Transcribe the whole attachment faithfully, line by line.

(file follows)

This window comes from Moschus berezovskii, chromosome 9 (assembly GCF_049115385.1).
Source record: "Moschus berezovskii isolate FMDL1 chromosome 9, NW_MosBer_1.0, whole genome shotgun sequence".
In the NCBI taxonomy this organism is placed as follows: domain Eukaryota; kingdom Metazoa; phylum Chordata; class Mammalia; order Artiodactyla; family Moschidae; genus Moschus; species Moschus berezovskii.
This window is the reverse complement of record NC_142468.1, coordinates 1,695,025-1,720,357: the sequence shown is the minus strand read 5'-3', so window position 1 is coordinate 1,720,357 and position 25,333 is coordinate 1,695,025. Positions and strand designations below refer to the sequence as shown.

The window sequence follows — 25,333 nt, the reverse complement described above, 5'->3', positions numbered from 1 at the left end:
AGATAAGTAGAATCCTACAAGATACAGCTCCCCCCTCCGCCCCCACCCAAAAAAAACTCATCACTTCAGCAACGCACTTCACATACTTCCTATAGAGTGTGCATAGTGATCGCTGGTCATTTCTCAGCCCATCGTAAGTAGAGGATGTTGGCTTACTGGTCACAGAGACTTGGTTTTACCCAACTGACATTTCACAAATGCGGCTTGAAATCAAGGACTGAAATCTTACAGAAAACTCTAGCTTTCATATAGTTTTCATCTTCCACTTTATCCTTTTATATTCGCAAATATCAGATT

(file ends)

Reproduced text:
This window comes from Moschus berezovskii, chromosome 9 (assembly GCF_049115385.1).
Source record: "Moschus berezovskii isolate FMDL1 chromosome 9, NW_MosBer_1.0, whole genome shotgun sequence".
In the NCBI taxonomy this organism is placed as follows: domain Eukaryota; kingdom Metazoa; phylum Chordata; class Mammalia; order Artiodactyla; family Moschidae; genus Moschus; species Moschus berezovskii.
This window is the reverse complement of record NC_142468.1, coordinates 1,695,025-1,720,357: the sequence shown is the minus strand read 5'-3', so window position 1 is coordinate 1,720,357 and position 25,333 is coordinate 1,695,025. Positions and strand designations below refer to the sequence as shown.

The window sequence follows — 25,333 nt, the reverse complement described above, 5'->3', positions numbered from 1 at the left end:
AGATAAGTAGAATCCTACAAGATACAGCTCCCCCCTCCGCCCCCACCCAAAAAAAACTCATCACTTCAGCAACGCACTTCACATACTTCCTATAGAGTGTGCATAGTGATCGCTGGTCATTTCTCAGCCCATCGTAAGTAGAGGATGTTGGCTTACTGGTCACAGAGACTTGGTTTTACCCAACTGACATTTCACAAATGCGGCTTGAAATCAAGGACTGAAATCTTACAGAAAACTCTAGCTTTCATATAGTTTTCATCTTCCACTTTATCCTTTTATATTCGCAAATATCAGATT